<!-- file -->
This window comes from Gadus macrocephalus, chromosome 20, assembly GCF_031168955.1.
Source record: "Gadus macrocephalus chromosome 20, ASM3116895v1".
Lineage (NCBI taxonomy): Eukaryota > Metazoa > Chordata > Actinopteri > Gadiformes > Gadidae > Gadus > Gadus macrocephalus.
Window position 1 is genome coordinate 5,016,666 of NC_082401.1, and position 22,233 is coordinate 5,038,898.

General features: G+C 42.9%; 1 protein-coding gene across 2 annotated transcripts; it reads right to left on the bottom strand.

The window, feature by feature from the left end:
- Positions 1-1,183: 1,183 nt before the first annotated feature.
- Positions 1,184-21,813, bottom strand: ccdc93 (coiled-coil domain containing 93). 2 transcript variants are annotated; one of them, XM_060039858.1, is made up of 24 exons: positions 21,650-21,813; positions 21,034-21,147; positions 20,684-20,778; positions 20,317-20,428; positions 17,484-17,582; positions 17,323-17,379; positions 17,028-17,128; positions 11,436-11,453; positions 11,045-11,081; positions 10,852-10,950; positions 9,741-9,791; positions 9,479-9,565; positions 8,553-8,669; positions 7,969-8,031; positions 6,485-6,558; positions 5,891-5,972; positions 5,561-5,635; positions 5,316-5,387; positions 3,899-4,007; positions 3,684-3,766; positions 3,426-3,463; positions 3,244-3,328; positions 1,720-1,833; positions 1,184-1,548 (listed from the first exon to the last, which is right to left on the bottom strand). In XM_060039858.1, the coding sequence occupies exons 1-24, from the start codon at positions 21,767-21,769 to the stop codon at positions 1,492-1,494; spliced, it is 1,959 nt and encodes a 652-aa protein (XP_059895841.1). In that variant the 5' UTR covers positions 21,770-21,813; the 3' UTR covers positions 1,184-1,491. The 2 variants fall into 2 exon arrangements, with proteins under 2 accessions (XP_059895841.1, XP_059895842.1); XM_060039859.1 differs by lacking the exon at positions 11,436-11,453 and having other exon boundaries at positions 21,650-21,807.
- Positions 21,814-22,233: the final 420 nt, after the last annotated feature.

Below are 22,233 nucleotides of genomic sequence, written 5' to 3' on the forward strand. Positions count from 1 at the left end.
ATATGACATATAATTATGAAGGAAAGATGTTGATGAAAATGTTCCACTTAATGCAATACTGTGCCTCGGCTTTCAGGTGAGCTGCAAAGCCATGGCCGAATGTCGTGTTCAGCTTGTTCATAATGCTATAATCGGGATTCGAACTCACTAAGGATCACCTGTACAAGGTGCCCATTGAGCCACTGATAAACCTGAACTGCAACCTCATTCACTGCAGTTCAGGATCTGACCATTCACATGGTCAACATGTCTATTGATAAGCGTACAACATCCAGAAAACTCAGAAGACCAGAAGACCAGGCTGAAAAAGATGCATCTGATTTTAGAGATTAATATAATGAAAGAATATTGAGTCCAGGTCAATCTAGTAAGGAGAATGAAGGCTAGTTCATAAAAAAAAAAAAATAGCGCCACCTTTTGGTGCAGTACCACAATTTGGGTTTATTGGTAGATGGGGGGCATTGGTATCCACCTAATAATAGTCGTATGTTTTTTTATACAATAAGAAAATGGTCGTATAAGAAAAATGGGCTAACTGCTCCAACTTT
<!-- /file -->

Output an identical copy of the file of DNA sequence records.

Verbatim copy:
This window comes from Gadus macrocephalus, chromosome 20, assembly GCF_031168955.1.
Source record: "Gadus macrocephalus chromosome 20, ASM3116895v1".
Lineage (NCBI taxonomy): Eukaryota > Metazoa > Chordata > Actinopteri > Gadiformes > Gadidae > Gadus > Gadus macrocephalus.
Window position 1 is genome coordinate 5,016,666 of NC_082401.1, and position 22,233 is coordinate 5,038,898.

General features: G+C 42.9%; 1 protein-coding gene across 2 annotated transcripts; it reads right to left on the bottom strand.

The window, feature by feature from the left end:
- Positions 1-1,183: 1,183 nt before the first annotated feature.
- Positions 1,184-21,813, bottom strand: ccdc93 (coiled-coil domain containing 93). 2 transcript variants are annotated; one of them, XM_060039858.1, is made up of 24 exons: positions 21,650-21,813; positions 21,034-21,147; positions 20,684-20,778; positions 20,317-20,428; positions 17,484-17,582; positions 17,323-17,379; positions 17,028-17,128; positions 11,436-11,453; positions 11,045-11,081; positions 10,852-10,950; positions 9,741-9,791; positions 9,479-9,565; positions 8,553-8,669; positions 7,969-8,031; positions 6,485-6,558; positions 5,891-5,972; positions 5,561-5,635; positions 5,316-5,387; positions 3,899-4,007; positions 3,684-3,766; positions 3,426-3,463; positions 3,244-3,328; positions 1,720-1,833; positions 1,184-1,548 (listed from the first exon to the last, which is right to left on the bottom strand). In XM_060039858.1, the coding sequence occupies exons 1-24, from the start codon at positions 21,767-21,769 to the stop codon at positions 1,492-1,494; spliced, it is 1,959 nt and encodes a 652-aa protein (XP_059895841.1). In that variant the 5' UTR covers positions 21,770-21,813; the 3' UTR covers positions 1,184-1,491. The 2 variants fall into 2 exon arrangements, with proteins under 2 accessions (XP_059895841.1, XP_059895842.1); XM_060039859.1 differs by lacking the exon at positions 11,436-11,453 and having other exon boundaries at positions 21,650-21,807.
- Positions 21,814-22,233: the final 420 nt, after the last annotated feature.

Below are 22,233 nucleotides of genomic sequence, written 5' to 3' on the forward strand. Positions count from 1 at the left end.
ATATGACATATAATTATGAAGGAAAGATGTTGATGAAAATGTTCCACTTAATGCAATACTGTGCCTCGGCTTTCAGGTGAGCTGCAAAGCCATGGCCGAATGTCGTGTTCAGCTTGTTCATAATGCTATAATCGGGATTCGAACTCACTAAGGATCACCTGTACAAGGTGCCCATTGAGCCACTGATAAACCTGAACTGCAACCTCATTCACTGCAGTTCAGGATCTGACCATTCACATGGTCAACATGTCTATTGATAAGCGTACAACATCCAGAAAACTCAGAAGACCAGAAGACCAGGCTGAAAAAGATGCATCTGATTTTAGAGATTAATATAATGAAAGAATATTGAGTCCAGGTCAATCTAGTAAGGAGAATGAAGGCTAGTTCATAAAAAAAAAAAAATAGCGCCACCTTTTGGTGCAGTACCACAATTTGGGTTTATTGGTAGATGGGGGGCATTGGTATCCACCTAATAATAGTCGTATGTTTTTTTATACAATAAGAAAATGGTCGTATAAGAAAAATGGGCTAACTGCTCCAACTTT